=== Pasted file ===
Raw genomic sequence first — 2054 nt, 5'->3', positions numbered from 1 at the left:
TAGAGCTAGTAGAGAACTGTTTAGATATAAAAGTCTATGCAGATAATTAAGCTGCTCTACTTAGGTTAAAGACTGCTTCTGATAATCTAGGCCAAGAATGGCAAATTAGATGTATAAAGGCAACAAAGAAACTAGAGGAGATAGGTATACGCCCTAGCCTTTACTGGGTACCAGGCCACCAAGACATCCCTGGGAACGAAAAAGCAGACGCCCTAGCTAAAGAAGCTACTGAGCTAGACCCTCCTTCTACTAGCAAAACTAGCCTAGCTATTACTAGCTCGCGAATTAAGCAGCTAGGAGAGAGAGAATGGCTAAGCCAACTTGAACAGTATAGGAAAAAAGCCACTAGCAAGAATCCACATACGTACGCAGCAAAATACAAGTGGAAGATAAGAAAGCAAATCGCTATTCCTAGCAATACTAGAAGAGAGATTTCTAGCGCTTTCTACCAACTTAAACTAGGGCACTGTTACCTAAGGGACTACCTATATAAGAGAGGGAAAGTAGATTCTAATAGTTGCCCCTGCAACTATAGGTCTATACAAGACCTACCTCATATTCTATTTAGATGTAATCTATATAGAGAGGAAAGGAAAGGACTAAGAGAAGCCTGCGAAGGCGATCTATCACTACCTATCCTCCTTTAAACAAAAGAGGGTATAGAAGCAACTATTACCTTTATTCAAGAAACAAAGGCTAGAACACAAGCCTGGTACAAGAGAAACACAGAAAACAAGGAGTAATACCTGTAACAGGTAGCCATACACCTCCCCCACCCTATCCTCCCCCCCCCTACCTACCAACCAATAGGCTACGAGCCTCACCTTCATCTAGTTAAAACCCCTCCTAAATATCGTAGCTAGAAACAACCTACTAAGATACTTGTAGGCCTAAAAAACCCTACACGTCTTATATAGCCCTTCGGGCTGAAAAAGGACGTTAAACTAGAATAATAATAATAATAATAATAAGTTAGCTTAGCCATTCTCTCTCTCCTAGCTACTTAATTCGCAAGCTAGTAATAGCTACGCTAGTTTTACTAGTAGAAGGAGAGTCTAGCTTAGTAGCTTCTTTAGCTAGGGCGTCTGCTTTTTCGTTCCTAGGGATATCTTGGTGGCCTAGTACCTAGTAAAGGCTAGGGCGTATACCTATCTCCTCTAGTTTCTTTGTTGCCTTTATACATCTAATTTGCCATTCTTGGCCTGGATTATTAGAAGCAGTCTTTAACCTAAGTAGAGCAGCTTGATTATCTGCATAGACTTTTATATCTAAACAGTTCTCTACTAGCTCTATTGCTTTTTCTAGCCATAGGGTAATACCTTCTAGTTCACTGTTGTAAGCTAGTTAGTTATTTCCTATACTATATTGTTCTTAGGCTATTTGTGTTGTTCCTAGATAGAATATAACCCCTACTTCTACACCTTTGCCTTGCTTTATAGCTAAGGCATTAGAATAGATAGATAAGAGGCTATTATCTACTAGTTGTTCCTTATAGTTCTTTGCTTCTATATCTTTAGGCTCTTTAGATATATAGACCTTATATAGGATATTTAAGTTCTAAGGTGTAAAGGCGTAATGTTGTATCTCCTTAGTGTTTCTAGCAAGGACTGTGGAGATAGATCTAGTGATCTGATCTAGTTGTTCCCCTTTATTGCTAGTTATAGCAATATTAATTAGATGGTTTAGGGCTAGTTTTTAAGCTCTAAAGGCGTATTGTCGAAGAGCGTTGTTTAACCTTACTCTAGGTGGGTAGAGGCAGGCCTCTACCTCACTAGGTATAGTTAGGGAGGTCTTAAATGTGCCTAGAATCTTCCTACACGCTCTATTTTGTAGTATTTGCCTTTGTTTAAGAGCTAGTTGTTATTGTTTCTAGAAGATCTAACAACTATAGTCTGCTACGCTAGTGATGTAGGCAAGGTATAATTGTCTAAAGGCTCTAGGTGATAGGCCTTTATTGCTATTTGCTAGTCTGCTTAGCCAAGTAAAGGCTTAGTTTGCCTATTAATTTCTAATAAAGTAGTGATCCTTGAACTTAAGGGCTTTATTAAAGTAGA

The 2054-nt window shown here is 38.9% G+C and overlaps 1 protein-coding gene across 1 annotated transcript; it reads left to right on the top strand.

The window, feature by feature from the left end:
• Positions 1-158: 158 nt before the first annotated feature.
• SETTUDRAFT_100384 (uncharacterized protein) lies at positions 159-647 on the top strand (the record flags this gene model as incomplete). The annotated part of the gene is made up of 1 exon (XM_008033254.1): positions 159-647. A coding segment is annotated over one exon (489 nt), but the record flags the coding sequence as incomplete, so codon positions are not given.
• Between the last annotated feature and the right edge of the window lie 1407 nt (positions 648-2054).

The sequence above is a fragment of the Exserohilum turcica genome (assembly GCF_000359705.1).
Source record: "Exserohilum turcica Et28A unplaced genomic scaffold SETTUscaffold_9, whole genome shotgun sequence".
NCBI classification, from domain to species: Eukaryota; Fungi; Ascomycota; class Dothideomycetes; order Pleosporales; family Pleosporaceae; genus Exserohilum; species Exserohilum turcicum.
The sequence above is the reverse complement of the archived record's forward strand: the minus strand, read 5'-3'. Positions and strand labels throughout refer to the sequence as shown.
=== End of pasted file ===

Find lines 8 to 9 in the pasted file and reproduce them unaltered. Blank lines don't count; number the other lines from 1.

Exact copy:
The sequence above is a fragment of the Exserohilum turcica genome (assembly GCF_000359705.1).
Source record: "Exserohilum turcica Et28A unplaced genomic scaffold SETTUscaffold_9, whole genome shotgun sequence".